Patent filings at the European Patent Office (EPO) reached a new peak in 2013, increasing by 2.8%. A very healthy 266,000 new patent applications were filed in 2013, up from 258,000 filed in 2012. As for grants, in 2013 the EPO granted 66,700 European patents, an increase of 1.6% on the number of patents granted in 2012 (65,600).

According to the EPO President, “demand for patent protection in Europe is up for the fourth consecutive year”. In the EPO’s view, this shows that companies worldwide consider Europe a fundamental market for innovation.

In geographic terms, about 35% of all 2013 filings at the EPO came from companies located in the EPC contracting states, while about two thirds of the patent filings came from companies located outside Europe. Of these, US companies held the largest share (24% of the total), followed by Japanese companies (20% of the total), Chinese companies (8% of the total) and South Korean companies (6% of the total).

It is also interesting to note which countries increased the number of filings originating from local companies. In particular, in Europe the greatest increase was seen for Dutch companies (+17.2%), Danish companies (+8.1%) and Swedish companies (+7.5%), while the filings by German companies (-5.4%) and Swiss companies (-2%) decreased. Outside of Europe, the number of filings significantly increased for China (+16.2%) and South Korea (+14%), with a less striking but still noteworthy increase in the number of filings originating from the US (+2.8%) and Japan (+1.2%). Most of such filings were in the fields of computers, electronics and digital communications, where US and Asian companies are known to be world leaders.

In fact, in the field of computers US filings made up 34% of the total, followed by filings originating from the EPC states at 31%. In the fields of electrical machinery and transport, Japan totaled 25% and 22%, of the filings, respectively, while China led in the field of digital communication, with a total of 15% of the filings. European filings grew in the field of computer technology (+5%), transport (+5%) and electrical machinery (+4%).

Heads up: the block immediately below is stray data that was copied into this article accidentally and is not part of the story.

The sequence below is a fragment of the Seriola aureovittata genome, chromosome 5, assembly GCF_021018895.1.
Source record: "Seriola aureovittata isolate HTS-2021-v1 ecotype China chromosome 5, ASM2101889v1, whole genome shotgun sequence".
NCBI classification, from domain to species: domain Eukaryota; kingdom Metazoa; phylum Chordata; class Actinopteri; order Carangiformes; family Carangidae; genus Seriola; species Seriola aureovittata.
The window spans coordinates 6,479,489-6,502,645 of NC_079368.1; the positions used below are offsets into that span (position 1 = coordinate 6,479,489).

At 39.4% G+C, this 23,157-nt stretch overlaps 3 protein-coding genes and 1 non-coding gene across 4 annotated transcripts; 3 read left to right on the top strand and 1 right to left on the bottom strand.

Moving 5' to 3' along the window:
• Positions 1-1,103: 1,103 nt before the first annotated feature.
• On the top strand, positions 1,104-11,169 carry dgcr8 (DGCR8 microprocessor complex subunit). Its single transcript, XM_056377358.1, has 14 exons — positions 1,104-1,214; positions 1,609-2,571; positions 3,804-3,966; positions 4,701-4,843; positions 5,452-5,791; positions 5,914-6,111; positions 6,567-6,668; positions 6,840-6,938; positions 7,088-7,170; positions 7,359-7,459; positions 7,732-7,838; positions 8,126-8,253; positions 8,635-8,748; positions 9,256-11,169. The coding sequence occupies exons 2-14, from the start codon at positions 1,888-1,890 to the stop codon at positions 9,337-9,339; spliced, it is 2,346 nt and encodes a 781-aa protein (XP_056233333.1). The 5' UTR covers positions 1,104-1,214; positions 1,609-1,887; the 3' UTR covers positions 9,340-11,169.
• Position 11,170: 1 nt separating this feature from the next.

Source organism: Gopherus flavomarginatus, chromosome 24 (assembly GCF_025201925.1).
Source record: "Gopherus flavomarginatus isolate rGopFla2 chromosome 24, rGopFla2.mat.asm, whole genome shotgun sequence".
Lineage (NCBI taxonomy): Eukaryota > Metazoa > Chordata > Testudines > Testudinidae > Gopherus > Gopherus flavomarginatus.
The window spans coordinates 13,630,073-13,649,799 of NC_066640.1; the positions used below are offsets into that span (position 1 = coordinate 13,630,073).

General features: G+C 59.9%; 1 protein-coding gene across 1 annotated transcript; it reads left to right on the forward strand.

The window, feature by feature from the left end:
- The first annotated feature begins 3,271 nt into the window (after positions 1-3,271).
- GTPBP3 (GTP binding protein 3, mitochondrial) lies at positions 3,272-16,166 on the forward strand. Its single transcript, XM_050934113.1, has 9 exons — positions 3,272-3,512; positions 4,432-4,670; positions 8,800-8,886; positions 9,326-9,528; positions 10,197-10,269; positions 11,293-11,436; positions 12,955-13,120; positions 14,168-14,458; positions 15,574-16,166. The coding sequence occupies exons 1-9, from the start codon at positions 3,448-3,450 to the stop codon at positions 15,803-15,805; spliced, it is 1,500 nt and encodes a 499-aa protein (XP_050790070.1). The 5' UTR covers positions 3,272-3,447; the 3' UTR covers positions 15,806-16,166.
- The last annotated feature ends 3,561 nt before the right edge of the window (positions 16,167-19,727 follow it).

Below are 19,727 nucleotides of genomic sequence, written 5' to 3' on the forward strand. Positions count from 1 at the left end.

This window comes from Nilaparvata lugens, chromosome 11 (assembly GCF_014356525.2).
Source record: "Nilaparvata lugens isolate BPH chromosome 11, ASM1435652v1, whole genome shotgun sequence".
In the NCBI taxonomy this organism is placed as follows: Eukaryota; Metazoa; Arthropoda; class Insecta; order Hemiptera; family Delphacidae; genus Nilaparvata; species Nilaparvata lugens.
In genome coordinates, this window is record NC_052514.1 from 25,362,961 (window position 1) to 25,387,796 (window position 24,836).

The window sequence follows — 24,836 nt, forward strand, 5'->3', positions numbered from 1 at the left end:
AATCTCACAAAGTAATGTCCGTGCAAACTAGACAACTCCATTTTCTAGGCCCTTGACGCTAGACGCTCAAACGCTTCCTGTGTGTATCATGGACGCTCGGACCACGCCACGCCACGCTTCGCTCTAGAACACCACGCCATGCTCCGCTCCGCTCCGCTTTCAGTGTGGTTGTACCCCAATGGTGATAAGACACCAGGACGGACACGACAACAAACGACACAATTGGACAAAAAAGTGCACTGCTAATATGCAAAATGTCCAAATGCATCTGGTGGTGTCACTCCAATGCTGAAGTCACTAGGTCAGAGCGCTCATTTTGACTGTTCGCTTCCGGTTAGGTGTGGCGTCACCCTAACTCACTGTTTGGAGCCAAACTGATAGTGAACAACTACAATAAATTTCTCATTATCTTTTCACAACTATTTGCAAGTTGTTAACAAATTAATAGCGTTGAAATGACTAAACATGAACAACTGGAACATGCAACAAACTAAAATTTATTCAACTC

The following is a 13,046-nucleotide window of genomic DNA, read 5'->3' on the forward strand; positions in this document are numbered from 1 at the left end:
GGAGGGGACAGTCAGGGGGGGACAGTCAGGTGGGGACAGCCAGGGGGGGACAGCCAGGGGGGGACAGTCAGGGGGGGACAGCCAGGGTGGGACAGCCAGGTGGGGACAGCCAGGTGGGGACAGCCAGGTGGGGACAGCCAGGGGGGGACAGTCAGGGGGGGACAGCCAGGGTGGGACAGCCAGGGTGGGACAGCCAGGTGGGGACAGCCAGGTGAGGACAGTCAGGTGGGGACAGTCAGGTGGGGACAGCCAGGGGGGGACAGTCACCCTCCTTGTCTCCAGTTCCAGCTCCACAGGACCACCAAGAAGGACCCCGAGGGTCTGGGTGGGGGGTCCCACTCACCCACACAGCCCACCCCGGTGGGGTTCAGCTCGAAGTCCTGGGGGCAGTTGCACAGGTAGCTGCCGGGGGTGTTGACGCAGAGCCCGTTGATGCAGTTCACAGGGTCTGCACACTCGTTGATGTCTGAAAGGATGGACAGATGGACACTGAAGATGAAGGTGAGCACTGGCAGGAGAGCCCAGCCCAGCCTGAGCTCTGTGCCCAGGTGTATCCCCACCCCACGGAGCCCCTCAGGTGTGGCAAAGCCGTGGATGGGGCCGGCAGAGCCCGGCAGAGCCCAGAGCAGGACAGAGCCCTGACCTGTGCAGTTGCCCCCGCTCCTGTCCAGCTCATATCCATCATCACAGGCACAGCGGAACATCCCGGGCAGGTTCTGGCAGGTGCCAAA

Turning to individual companies, Samsung was the applicant with the largest number of European applications (2,833), followed by Siemens (1,974), Phillips (1,839), LG (1,648) and BASF (1,577). This breakdown confirms that companies in the field of computers, electronics and digital communications are leaders in European patent filings, although of course BASF’s presence in the top five filers at the EPO shows a very significant leadership also in the field of chemistry.

This however does not mean that only large multinationals file European applications. In fact, while 65.5% of the applicants in 2013 were large companies, 29% were small and medium enterprises (SMEs) and individual inventors, and 5.5% universities and public research institutes.

The European territory covered by patents granted by the EPO, with its more than 580 million inhabitants, represents a very important market where valuable innovation must be protected in order to be successful. The above statistics show that companies large and small value obtaining patent protection in Europe and value the work done by the EPO in granting such patent protection, as is also shown by the relatively proportional increase in patent grants. Such companies should continue pursuing patent protection in Europe in order to create, stabilize or increase their market position in Europe.

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